I was in Columbus for four days, attending lectures, giving them (one on Garden Restoration and another on improving communication between landscape designers and clients), walking through a trade show, networking, and seeing old friends and making new ones.
Many of the talks were on plants and, of course, I started making a list of plants I must have. Stephanie Cohen, my longtime friend and perennial diva, spoke at MGIX about short perennials. I draw the line at Hosta ‘Mito-no-Hana’ however. Although it looks like a variegated Convallaria (Lily-of-the-Valley) on steroids, I won’t be purchasing one any time soon. The lowest price I can find is $120.
Nevertheless, I should be able to find Dicentra ‘Love Hearts’, the newest cultivar in this series of bleeding hearts, Allium ‘Chivette’, a sterile cultivar in the onion family that blooms for a long period during the summer, and Origanum ‘Pilgrim’, an ornamental oregano with elongated, more substantial flowers.
Pam Bennett, an Associate Professor with The Ohio State University, is the supervisor of the university plant trials in Clark County. At MGIX, she shared with us the knowledge she has garnered from those trials. Thus, this year, when I purchase annuals for my containers, I’ll be looking for Alternanthera ‘Purple Prince’ (both drought and shade tolerant) and ‘Brazilian Red Hots’ (I used this one a few years ago and loved it), one of the Butterfly series of Argyranthemum (they continue to bloom all summer and fall without deadheading) and Salvia ‘Playin’ the Blues’ that also reblooms without deadheading and is a bee attractor.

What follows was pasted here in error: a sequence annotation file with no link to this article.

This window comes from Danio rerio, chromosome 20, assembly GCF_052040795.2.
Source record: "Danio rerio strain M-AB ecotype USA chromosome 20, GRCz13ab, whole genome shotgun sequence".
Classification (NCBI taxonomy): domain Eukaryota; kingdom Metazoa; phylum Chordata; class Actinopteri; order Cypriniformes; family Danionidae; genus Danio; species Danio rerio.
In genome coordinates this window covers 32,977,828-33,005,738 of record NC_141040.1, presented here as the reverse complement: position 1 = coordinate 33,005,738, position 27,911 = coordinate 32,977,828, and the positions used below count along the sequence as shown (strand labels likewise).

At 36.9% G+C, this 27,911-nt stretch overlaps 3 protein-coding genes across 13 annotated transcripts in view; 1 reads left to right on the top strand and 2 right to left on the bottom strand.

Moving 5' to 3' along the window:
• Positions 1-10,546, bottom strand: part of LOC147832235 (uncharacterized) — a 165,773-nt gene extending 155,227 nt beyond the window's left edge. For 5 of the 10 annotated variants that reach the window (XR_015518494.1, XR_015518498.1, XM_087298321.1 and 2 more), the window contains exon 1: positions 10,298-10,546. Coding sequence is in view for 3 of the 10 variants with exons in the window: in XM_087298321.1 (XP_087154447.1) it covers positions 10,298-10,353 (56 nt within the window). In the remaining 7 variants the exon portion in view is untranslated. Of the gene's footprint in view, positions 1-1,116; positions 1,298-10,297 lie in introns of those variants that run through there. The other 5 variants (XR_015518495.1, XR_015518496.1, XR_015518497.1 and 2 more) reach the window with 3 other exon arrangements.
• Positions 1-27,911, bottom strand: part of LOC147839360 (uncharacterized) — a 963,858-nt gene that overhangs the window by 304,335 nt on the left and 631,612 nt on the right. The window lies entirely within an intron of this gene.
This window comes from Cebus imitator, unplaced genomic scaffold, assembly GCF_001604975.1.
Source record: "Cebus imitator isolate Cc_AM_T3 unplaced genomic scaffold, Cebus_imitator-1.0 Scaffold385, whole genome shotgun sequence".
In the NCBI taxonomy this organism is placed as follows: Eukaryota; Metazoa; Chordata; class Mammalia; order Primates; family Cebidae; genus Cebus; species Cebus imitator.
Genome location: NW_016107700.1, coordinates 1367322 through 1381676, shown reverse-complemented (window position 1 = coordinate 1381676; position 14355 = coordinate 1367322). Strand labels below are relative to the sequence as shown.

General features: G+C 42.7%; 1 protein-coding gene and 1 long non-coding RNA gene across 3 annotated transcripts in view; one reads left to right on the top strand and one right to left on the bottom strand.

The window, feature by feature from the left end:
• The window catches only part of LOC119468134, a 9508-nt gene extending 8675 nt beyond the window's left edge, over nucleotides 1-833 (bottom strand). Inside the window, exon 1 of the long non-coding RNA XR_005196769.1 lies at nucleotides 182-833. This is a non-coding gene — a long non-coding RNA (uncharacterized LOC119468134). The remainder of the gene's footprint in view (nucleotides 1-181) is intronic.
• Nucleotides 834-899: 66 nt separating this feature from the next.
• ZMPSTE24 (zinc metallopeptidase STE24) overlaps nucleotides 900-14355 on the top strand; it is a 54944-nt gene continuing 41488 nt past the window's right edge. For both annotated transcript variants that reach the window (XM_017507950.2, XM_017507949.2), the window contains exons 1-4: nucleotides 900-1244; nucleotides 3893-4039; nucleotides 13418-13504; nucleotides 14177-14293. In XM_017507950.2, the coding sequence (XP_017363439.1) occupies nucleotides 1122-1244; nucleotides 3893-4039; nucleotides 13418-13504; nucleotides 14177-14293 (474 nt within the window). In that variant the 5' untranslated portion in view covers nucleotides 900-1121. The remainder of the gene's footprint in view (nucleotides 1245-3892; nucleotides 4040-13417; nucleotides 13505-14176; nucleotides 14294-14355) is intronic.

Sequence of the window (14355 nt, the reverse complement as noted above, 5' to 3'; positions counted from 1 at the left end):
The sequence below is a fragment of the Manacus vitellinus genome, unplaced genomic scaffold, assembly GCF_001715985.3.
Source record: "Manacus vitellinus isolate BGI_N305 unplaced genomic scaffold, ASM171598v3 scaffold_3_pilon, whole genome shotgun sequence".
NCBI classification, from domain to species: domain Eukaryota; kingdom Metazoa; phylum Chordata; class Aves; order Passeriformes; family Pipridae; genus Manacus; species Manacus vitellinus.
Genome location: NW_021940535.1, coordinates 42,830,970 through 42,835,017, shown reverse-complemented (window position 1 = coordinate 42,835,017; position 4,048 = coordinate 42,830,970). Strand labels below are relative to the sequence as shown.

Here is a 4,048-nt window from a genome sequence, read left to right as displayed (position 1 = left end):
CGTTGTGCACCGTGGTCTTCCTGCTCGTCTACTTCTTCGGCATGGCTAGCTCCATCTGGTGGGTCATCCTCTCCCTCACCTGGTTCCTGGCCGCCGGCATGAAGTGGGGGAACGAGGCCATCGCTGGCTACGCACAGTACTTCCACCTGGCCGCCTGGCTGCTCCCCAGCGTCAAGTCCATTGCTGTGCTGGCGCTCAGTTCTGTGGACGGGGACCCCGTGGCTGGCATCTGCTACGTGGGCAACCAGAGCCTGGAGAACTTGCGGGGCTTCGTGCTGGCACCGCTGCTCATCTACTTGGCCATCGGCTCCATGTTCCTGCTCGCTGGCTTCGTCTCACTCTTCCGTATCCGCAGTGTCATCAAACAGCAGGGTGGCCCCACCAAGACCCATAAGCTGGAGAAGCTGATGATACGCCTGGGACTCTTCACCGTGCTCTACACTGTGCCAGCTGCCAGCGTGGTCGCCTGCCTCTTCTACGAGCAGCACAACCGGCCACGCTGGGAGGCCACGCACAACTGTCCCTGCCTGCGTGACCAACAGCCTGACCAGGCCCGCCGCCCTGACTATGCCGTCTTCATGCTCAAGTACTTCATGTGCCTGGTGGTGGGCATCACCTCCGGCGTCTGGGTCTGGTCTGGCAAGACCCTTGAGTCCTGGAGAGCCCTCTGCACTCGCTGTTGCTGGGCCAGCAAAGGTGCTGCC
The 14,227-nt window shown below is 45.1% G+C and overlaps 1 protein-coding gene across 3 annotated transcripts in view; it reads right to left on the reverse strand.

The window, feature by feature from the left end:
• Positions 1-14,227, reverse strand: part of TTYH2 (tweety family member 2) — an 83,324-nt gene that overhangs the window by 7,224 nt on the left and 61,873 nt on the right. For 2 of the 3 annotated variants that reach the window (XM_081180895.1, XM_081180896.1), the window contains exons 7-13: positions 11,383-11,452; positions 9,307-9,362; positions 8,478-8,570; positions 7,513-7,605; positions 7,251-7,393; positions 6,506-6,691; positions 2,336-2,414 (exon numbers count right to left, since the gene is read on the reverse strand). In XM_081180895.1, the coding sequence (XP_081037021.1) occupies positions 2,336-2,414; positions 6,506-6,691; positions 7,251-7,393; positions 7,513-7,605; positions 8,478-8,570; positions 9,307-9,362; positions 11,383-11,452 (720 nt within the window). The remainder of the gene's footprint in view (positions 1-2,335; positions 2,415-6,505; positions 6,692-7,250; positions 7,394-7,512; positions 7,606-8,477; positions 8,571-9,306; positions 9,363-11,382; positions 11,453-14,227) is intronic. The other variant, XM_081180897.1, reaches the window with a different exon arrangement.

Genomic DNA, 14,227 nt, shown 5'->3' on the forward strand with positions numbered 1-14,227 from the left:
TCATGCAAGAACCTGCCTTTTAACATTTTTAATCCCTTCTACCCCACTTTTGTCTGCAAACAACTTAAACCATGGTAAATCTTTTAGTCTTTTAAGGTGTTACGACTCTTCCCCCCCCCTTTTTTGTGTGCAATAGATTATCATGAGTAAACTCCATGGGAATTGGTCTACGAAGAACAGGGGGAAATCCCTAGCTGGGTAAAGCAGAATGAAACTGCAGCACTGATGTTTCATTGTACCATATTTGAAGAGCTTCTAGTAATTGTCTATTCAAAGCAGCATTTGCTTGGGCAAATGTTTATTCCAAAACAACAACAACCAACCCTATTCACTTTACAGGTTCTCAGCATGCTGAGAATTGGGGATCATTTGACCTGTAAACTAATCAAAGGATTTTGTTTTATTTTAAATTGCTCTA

The best design talk I heard was given by John DeVore, a Cincinnati landscape designer and APLD member, who is also a philosopher. His topic was “The Art of the Restorative Garden” and he distinguished healing gardens from restorative gardens as those being for us rather than hospital, nursing home, or hospice gardens. The thrust of his talk was that we have lost touch with nature and cited the amazing number of studies that clearly show the connection between physically being in nature and improvement in physical and mental health. You may or may not remember one of my posts that was guest written about the improvement in her health when she started gardening and putting her hands in the soil. Scientifically, this is called biophilia. If you a designer, you want to use calm colors: green, white, and blue and you want to design paths so that there are always niches where the walker can stop to rest and/or meditate.
I’m sure you know that the key to aging gracefully is continuing to stimulate the brain and keeping those muscles moving. Next week, on to Omaha to speak to the Nebraska Nursery and Landscape Association.